According to the American satirist Ambrose Bierce, the continued use of rarebit was an attempt to rationalize the absence of rabbit, writing in his 1911 Devil's Dictionary: "RAREBIT n. A Welsh rabbit, in the speech of the humorless, who point out that it is not a rabbit. To whom it may be solemnly explained that the comestible known as toad in the hole is really not a toad, and that ris de veau à la financière is not the smile of a calf prepared after the recipe of a she-banker." Whatever your preference, the dish itself consists of cheddar cheese mixed with beer or ale, a little mustard, a splash of Worcestershire sauce and seasonings, mixed together, spread on toast then grilled until melted and golden.

Photo used under a Creative Commons licence from the hanner

4. Greek Salad

The purists will argue about the authenticity of the addition of certain ingredients. An authentic Greek salad will not have lemon or pepper or red pepper and definitely no fancy peeling of the cucumber. But I believe that part of the wonder and beauty of living in Australia is the manner in which we have embraced the food-styles of other lands and in particular those of the mediterranean nations.

We may have made a few changes here and there but that is not a bad thing. The essential ingredients of a good greek salad are plump ripe tomatoes, cucumber, red onion, black olives, oregano, salt, olive oil and wonderful fetta cheese. This wonderful video from SBS Television's series "Food Safari" shows George Calombaris making a wonderful greek salad with the addition of dill and crusty croutons.

 Photo used under a Creative Commons licence from grooble

Cheese & Wine

5. Spanakopita

Greek Spinach & Cheese Pie

Spinach and cheese just seem to go together and the greeks have perfected the combination with Spanakopita. A simple pie of filo pastry filled with spinach and a mixture of fetta, ricotta and a small amount of strong hard cheese such as pecorino, the spanakopita can be baked as a single large dish cut into diamond shaped portions or made into individual triangles.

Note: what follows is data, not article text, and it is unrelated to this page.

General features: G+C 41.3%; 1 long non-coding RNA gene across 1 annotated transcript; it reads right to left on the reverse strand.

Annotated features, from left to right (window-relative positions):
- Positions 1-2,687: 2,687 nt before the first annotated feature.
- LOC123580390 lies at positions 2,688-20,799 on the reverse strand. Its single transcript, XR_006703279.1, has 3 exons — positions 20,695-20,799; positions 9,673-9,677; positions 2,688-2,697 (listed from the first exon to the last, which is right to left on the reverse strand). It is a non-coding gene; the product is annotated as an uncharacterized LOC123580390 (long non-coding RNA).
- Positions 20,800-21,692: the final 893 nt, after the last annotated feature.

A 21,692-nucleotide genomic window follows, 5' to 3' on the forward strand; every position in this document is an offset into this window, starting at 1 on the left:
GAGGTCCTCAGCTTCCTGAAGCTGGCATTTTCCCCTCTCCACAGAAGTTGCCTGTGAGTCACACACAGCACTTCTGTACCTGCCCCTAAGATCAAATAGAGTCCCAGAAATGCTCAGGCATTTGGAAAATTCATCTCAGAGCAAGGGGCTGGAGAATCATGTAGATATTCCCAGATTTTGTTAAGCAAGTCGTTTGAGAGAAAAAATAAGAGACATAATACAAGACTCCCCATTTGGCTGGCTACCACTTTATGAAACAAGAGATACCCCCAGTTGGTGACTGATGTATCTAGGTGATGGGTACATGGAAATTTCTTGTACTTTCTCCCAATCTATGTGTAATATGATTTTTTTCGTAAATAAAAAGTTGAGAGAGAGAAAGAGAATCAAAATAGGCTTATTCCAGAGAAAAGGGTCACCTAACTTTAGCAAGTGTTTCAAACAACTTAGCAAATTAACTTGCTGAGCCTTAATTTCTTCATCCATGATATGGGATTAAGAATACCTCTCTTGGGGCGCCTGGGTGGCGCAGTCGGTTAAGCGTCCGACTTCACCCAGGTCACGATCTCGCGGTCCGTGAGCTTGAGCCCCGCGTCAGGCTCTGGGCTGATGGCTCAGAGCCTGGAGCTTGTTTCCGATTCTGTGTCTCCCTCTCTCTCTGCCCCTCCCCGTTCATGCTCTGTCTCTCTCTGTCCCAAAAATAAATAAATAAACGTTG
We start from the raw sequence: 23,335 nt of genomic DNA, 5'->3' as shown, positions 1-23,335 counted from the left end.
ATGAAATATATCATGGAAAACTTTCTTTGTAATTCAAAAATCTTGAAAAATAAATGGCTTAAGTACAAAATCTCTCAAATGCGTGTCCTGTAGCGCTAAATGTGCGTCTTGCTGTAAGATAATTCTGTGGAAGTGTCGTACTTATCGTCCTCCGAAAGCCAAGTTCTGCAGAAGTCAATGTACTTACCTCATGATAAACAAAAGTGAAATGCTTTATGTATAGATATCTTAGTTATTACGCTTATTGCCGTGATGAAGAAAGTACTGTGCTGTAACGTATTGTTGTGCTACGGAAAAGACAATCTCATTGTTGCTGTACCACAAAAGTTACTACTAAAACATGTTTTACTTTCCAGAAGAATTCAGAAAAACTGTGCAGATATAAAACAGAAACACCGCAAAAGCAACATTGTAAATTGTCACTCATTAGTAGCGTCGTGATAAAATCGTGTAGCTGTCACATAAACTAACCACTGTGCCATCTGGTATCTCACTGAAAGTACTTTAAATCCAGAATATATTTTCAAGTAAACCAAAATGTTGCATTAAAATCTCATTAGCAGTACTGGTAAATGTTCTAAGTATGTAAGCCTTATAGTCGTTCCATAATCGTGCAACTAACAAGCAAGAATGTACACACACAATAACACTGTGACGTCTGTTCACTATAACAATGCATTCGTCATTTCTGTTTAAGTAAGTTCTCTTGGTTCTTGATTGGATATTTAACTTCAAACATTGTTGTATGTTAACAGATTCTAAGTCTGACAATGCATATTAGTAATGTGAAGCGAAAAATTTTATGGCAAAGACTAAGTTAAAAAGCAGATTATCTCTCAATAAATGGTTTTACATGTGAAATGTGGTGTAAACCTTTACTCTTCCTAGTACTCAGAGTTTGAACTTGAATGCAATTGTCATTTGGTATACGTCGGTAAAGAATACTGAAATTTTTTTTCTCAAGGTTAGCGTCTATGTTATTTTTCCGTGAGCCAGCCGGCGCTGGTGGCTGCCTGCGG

Need a recipe for Spanakopita? This one is good.


Photo used under a Creative Commons licence from anthimeria


Greek Cookbooks

Anyone who has spent anytime with Greek people will know how wonderful their cooking is. Here is a selection of fabulous Greek cookbooks so you can immerse yourself in these culinary delights at home.

6. Palak Panir

Another Perfect Blend Of Spinach And Cheese

This spicy vegetarian dish is an Indian classic. Women in India make their own fresh cheese. Paneer is now more widely available or you can substitute Ricotta. For the recipe see this article: asafoetida

Photo used under a Creative Commons licence from di.wineanddine


The early bird gets the worm, but the second mouse gets the cheese.

 - Jon Hammond

7. Spätzle

Schwabische Pasta

One of the wonderful people we met during our travels in the late eighties was a student from Heidelberg. We met while backpacking in India and he extended an invitation to us to look him up when we reached Germany. When we called he invited us over for a traditional Schwabische meal. We had no idea what to expect. When we arrived at his student digs we found him preparing home cooked german pasta layered with finely chopped ham and grated cheese. We had it served with salad and fresh bread while watching a slide-show of our days together in India. It was one of those memorable meals.